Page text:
EPA explains what Wake Forest homes will be tested for toxic che - WNCN: News, Weather

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EPA explains what Wake Forest homes will be tested for toxic chemicals

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WAKE FOREST, N.C. -

Some Wake Forest residents want to know why their wells have not been tested for a toxic chemical.

State and federal environmental staff says there's a toxic plume of TCE traveling into well water in the Stony Hill Road area and they are working to determine who is at fault for the leak. At that point, the agency will order the responsible party to clean up the mess.

Although the EPA has tested 97 homes, some other well owners will have to pay for it themselves.

"We have to pay to have our well tested, that's not right if they're supposed to be monitoring it. It's moving in that direction they need to test down that road," Rhonda Morgan said Wednesday.

The Environmental Protection Agency says tests on 97 water wells in Wake Forest showed that 21 wells had signs of trichloroethylene, also called TCE. Of those 21 wells, 12 were above safety standard, and those homeowners were provided with bottled water. Some of them were provided with water filters.

EPA spokesman Ken Rhame said whether the EPA will test a home in the area depends on its location.

Rhame said homes within a half-mile radius from the contamination are considered within the "area of concern."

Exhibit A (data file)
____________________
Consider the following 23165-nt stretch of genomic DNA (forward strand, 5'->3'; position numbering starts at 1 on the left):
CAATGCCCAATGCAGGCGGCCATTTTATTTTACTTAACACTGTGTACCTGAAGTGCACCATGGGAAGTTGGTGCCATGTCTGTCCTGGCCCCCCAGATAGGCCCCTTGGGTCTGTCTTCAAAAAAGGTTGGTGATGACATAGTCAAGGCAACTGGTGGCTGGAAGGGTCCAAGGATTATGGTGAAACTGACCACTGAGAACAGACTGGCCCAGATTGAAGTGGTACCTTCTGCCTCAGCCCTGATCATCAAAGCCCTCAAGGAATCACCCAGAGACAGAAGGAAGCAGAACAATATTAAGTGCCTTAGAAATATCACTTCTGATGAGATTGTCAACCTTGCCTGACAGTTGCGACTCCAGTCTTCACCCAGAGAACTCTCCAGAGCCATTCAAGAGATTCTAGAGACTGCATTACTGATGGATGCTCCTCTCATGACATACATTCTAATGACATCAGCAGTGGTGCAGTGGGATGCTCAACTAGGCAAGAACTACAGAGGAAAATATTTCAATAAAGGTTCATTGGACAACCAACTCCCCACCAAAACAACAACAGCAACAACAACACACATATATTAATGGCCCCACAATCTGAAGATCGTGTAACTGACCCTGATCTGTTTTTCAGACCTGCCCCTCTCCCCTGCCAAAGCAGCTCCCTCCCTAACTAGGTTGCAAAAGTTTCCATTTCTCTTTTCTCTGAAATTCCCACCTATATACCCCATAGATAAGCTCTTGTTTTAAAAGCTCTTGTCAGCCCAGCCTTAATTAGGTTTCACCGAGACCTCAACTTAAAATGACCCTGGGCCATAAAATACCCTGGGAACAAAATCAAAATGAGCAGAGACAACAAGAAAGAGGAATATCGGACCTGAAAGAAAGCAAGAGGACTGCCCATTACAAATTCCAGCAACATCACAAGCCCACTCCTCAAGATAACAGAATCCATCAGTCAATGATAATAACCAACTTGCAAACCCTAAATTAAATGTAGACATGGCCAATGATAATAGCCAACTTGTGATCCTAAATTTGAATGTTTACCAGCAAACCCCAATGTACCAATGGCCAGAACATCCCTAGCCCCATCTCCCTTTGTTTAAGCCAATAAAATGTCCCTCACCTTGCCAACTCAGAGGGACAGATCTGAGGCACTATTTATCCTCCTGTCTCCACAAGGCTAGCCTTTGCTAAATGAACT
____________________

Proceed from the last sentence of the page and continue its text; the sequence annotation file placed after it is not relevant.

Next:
The EPA is willing to test homes within a three-quarter-mile radius from the contamination.

"We don't have any reason to believe that the plume has migrated outside the three-quarter-mile radius. We don't think people should be concerned outside our area of concern," Rhame said.

Residents outside the three-quarter-mile radius will have to pay to have their well tested.

To have your well tested you can contact Wake County Environmental Services or a private sector company.

A spokesperson at Wake County Environmental Services said it is likely that a private sector company will be able to provide faster turnaround because the county has to send samples to the state lab.

If you hire a private company to test your well water, experts say it is important to make sure they test for volatile organic compounds aka VOC. 

In November and December, the EPA will re-test homes already tested to determine how far the plume has moved. It is estimated that the contamination is moving from the southeast to the northwest at 100 yards per year.

The EPA has set up a temporary emergency information center in Wake Forest through Friday. It is open from 8 a.m. until 5 p.m. at the intersection of Bud Morris Drive and Stony Hill Road, at the church community center.

 

 

Charlotte Huffman

An award-winning journalist with an investigative edge, Charlotte has driven legislative change with reports on workplace safety concerns and contaminated groundwater. Contact our Investigative Team anytime HERE. More>>

Poison in the Water

There are at least 2,000 sites statewide where DENR knows there is TCE contamination that is likely spreading into the water of unsuspecting families. More>>

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